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13 Aug 2016

The Coachella Valley Art Scene Settles in at the Westfield Mall as It Seeks Out Member Supporters

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CVAS recently departed its MAKE space for a smaller storefront at the Westfield mall, but will return to the larger space after the holidays. CVAS recently departed its MAKE space for a smaller storefront at the Westfield mall, but will return to the larger space after the holidays.

The Coachella Valley Art Scene (CVAS) has come a long way since founder and executive director Sarah Scheideman started the whole thing as a blog in 2008.

Since its humble beginnings, the organization has left a unique footprint on the Coachella Valley with its arts-related events. The 111 Music Festival, in collaboration with the Sunline Transit Agency, places local bands inside buses; the musicians perform as the buses travel down the road. Last year, CVAS put on its first Street festival at the Westfield Shopping Center in Palm Desert. The group has been a part of the Coachella Valley Music and Arts Festival for multiple years, and after operating a gallery in Cathedral City that closed in 2016, CVAS moved to the Westfield Shopping Center.

Today, CVAS continues to evolve. In fact, when I went to interview Scheideman at the location inside the Westfield mall, known as “MAKE,” the group was preparing to move to a smaller, less prominent storefront, giving up the “MAKE” space for the seasonal Halloween and Christmas stores that occupy it during the fall and winter months.

Scheideman said she’s delighted with the relationship that the Coachella Valley Art Scene has with the Westfield mall.

“It started when they had the idea for the ‘First Fridays’ events,” Scheideman said. “They wanted to have art and music on the top floor of one of the parking structures. They wanted to have something that could cater to their audience here at the mall. They wanted to partner with an organization to really take on the art aspect and the direction for it. After they did some research and visited our old gallery, they met us and asked if we wanted to do some art pieces. It seemed like a great fit. It started out with us producing the Street festival, but then they really believed in what we did and continued it. It’s been an organic and harmonious relationship.”

When CVAS was given the keys to the now-former “MAKE” location in the mall, the group had one week to prepare and open. Now CVAS is prepping to make the smaller space, called StreetHQ, its next temporary home. Scheideman expressed a positive outlook about the change.

“It’s totally understandable,” she said. “It’s kind of fun for us, because we can take a break from having a space so big and go back to something smaller, then we can revisit back in here and do what we’re doing in here better. … After about three months, we’ve found out how to work within a mall setting, and it’s been a learning experience.”

CVAS has now been a nonprofit organization for more than a year, and that transition has not been easy. The group recently established a board of directors and rolled out a new membership program with three tiers: members can contribute $10, $30 or $100 per month. Donors who commit to $100 a month will have the opportunity to become board members of the organization.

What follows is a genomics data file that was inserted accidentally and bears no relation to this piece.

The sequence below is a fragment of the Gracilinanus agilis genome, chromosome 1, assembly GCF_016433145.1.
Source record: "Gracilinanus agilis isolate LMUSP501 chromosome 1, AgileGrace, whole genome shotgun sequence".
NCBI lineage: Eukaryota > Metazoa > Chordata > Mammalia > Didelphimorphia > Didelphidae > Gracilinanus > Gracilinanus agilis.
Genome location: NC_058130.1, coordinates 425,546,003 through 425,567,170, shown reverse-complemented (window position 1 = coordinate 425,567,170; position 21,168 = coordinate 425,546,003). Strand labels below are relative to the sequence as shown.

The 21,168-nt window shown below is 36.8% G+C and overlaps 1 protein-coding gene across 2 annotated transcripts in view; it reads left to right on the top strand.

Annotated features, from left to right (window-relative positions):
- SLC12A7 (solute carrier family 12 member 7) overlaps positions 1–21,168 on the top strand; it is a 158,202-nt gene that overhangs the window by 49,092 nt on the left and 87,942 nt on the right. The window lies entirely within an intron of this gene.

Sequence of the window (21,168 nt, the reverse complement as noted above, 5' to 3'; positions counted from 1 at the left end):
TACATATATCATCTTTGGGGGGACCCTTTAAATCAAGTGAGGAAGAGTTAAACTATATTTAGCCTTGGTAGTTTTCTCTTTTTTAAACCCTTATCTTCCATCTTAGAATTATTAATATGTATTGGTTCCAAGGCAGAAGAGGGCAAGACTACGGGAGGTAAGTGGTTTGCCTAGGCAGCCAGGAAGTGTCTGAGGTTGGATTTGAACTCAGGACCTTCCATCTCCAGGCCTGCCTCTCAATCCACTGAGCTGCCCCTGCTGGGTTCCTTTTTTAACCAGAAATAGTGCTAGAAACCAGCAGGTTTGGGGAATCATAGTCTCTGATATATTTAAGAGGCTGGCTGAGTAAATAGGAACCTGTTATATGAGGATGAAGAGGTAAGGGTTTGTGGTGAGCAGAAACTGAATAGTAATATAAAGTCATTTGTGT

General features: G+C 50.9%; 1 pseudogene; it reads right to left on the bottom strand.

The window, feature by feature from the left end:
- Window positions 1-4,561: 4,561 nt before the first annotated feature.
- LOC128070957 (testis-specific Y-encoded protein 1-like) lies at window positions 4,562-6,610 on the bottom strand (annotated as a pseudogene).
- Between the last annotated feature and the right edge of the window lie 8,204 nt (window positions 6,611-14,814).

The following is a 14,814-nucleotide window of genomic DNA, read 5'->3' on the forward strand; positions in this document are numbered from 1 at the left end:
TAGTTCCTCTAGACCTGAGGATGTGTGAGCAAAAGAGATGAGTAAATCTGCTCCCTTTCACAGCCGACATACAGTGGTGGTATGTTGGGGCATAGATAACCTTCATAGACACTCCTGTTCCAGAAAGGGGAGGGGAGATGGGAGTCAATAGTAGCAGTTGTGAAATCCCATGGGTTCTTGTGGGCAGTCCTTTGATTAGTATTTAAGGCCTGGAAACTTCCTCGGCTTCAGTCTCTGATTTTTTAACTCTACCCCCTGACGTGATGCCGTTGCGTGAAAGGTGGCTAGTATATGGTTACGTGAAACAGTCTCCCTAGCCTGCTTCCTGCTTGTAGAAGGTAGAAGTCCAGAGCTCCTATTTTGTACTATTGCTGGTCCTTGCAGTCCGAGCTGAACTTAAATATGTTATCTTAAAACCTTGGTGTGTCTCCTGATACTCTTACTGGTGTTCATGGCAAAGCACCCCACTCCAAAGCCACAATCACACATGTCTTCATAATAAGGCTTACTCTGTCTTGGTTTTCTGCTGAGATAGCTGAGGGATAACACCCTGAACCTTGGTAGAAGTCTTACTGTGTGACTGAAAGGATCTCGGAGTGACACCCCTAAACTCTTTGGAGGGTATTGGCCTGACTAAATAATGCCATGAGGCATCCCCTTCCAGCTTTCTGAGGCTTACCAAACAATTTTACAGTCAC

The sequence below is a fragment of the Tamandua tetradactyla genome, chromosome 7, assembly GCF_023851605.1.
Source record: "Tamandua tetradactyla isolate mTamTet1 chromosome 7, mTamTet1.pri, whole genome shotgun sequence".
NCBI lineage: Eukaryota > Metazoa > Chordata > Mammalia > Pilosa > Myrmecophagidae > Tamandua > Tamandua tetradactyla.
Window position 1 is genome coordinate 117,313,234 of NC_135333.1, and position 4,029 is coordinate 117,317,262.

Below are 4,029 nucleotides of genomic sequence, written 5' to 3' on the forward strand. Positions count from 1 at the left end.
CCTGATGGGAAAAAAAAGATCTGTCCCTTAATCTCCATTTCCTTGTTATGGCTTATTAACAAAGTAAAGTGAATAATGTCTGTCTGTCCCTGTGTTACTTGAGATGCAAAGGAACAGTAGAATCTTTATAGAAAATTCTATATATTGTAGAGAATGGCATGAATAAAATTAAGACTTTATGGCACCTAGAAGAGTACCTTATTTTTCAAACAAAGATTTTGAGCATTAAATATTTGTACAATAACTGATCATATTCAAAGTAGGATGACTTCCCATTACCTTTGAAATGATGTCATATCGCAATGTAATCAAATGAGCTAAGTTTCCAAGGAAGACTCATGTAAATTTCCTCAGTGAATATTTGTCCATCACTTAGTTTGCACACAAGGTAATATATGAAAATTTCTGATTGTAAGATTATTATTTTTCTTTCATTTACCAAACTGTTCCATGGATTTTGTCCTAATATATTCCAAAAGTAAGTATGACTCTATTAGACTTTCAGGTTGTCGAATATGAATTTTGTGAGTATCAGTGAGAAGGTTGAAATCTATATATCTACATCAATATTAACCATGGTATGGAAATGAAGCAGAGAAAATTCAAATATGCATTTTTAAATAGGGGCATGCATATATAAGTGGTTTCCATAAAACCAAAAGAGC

“We have a board of directors right now, but it’s very small,” Scheideman said. “… We’re fairly new to building a structure for (being a nonprofit) and all that. But we’re going through and involving a whole new board of directors, initiating a membership program, and developing our organization to serve our community the best that we can.”

Scheideman said it’s often been difficult for CVAS to generate revenue, given the organization’s focus.

“We like to feature upcoming and young artists and stay focused on trying to inspire the younger and millennial generation to stay here in the Coachella Valley and keep creating art. It’s hard to make money off of that,” Scheideman said. “When you’re creating culture like that, money isn’t really a main focus. As soon as we opened the gallery in Cathedral City, we realized the essence of what we were doing was community service.”

While Scheideman praised CVAS’ homes inside the Westfield mall, she said she hopes CVAS one day has a permanent space.

“The mall has been a great opportunity, because it gave us the ability to expand beyond our online presence,” she said. “But the dream would be to have a location where we can have more art shows and a venue that would be open later at night. That’s what would make a permanent location nice to have.”

The new location in the mall will serve, in part, as a three-month-long promotion for the second annual Street festival, which is focused on hip-hop culture, spoken word and poetry; mark your calendars for Nov. 4. CVAS is also getting ready for the third annual 111 Music Festival, and for the return of a classic Coachella Valley Art Scene event.

“We’re in the process of trying to bring back Doo Wop in the Desert, which is our retro Valentine’s Day-themed party that we did that featured all ’50s doo-wop music, with the costumes, the décor and the whole thing. We had been doing that for about five years until we stopped doing it last year, but we’re bringing it back and making it better this year.”

After a turbulent year, Scheideman said she’s looking forward to further establishing CVAS’ presence.

“After the three-month activation of Street, we’d like to move back in here (to the HERE space), and we really want to have better programming,” she said. “We want to have classes. … We also want to develop poetry and literary scenes here in the desert.”

For more information on the Coachella Valley Art Scene, visit www.thecoachellavalleyartscene.com. Full disclosure: Brian Blueskye has done freelance work for CVAS in the past.

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